The Human Stain

by Jennifer Bubriski
Tuesday Jul 20, 2004
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Don’t let the marketing hype on the package fool you. It’s passionate! It’s hot! Not so much. "The Human Stain", adapted from Philip Roth’s award-winning novel is, in a word, depressing.

Anthony Hopkins as doomed protagonist Coleman Silk is depressed because he’s just lost his job as dean of a prestigious college and his wife in the same day (he’s also depressed because of a deep, dark secret from his past). Nicole Kidman, slumming as an unglamorous person again (but without the nose prosthetic this time) as the lowly cleaning lady Faunia Farley with whom Coleman has torrid affair, is depressed because she’s poor and lowly (and – quell coincidence! – because of a deep, dark secret from her past). Ed Harris as her ex-husband is depressed for the same deep, dark secret AND because he’s psychotic. Gary Sinise is an author friend of Coleman’s is depressed because…Oh who cares at this point? It’s just all TOO depressing all in one movie.

Basically, the entire movie is spent knowing, thanks to the opening scene, that Hopkins and Kidman’s characters die in a car crash and watching Hopkins’ Coleman ruin his life. Prisoner of a past decision that he made to escape his race, Coleman seems to spend the movie paying for it. Plus the audience gets to watch the May-December romance between Coleman and Faunia (ewwwwww), which unfortunately is devoid of any sexual chemistry, despite Hopkins and Kidman’s best efforts. What could be more fun?

The only bright spot in the movie are the flashbacks to Coleman’s young adulthood, where Coleman is played nicely by newcomer Wentworth Miller (can’t wait to see him in more films) and his mother is the great Anna Deveare Smith. Hers is a thankless, need-to-be-so-subtle-the-audience-may-miss-you role, until her final scene, a wonderfully played confrontation with her son. The only joyful moment that manages to lighten the gloom is a nice scene where Coleman, high on sex with Faunia and Viagra, teaches Sinise’s character to dance. The scene is a welcome break, it’s not too talky or too gloomy and it shows us a side of Coleman that we need to spend more time with in order to appreciate his downfall.

If the movie spent more time in Coleman’s past (both the flashbacks to when he was quite young and closer to the present of the main action of the movie), developing him and the characters around him, we might be a bit more interested in all this depression. The movie clocks in at a little over an hour and a half, so an awful lot was jettisoned from the 368 page source novel, perhaps a bit too much. There’s a nemesis at the college for Coleman that we never see in the movie and a lot more color and thought-provoking debates, none of which make it into the film. Instead we get a classics lectures from Coleman on Achilles (his downfall was a woman – wow, the symbolism, the parallels to what will happen to Coleman!) and a bunch of awkward references to the Clinton-Lewinsky sex scandal. All of this is a bit distracting from what seems to be the main theme of race and how it shapes a person’s identity, even if that person tries to run from it.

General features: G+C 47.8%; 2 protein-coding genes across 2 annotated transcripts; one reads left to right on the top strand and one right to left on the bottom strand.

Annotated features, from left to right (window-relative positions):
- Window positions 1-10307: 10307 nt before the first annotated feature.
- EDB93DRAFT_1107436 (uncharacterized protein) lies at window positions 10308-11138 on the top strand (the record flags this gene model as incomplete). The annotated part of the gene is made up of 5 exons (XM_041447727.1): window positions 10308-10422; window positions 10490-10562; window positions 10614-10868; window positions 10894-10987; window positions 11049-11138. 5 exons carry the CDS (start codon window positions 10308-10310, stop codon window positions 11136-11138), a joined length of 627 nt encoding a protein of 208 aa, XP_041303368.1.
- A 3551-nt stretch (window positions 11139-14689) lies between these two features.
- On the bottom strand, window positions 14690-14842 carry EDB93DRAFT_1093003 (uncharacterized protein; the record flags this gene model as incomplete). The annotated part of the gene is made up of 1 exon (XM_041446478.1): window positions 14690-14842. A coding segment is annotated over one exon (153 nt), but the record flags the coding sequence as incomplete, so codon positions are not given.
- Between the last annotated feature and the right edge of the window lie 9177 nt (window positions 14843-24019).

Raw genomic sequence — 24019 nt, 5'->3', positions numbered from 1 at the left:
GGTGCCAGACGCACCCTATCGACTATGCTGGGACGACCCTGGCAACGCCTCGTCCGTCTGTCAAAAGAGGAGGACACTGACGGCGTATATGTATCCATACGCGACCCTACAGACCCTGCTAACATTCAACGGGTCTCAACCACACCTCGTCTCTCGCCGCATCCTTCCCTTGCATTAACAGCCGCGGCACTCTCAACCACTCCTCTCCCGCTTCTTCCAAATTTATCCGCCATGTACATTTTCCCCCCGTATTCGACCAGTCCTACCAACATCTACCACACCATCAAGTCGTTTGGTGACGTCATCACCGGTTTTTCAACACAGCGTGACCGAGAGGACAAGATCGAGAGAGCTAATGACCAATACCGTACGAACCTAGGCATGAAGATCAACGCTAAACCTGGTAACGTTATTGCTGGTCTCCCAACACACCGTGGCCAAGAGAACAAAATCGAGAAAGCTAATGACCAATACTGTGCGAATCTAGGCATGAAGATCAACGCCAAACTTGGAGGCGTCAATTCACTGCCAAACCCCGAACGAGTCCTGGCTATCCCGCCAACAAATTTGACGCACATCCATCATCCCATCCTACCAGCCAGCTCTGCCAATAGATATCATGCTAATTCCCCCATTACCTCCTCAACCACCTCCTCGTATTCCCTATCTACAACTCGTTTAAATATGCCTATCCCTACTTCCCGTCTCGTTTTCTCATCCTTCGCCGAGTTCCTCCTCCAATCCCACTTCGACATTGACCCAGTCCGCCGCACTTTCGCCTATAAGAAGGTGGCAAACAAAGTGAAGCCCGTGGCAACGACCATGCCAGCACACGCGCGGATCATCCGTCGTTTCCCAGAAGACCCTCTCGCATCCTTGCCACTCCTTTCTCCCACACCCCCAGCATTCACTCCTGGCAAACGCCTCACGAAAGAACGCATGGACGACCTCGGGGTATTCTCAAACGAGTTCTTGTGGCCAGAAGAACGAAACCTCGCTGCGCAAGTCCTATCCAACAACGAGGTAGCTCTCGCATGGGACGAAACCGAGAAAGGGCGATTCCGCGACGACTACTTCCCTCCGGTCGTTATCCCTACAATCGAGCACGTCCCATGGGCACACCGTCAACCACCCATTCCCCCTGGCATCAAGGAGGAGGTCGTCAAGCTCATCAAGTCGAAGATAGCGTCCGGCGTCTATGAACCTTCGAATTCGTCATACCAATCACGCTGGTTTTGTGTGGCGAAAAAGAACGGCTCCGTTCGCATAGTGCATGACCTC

It’s a little hard to figure out how an award-winning best seller novel and a cast full of Academy and Emmy award winners and nominees added up to such a mediocre movie. Lay the blame at the feet of director Robert Benton and screenwriter Nicholas Meyer who just mis-adapted the story.

To call the film pointless would be generous. To call it a huge disappoint given the players would be accurate.

It’s as if the folks putting out the DVD knew the movie was a snoozer and so didn’t want to put much effort into the extras. There’s an incredibly weak behind-the scenes special that mainly features the actors and director saying how nice everyone was to work with and how thrilled they were to be doing the movie and nothing else. Then there’s a tribute to cinematographer Jean Yves Escoffier, who died not long after filming "The Human Stain". Through the silent and short montage, we’re reminded that he shot better movies ("Good Will Hunting") and worse ones ("Rounders"), but nothing else. Pretty much of a waste of space and not much of a tribute to the man.

Jennifer has an opinion on pretty much everything and is always happy to foist it upon others.


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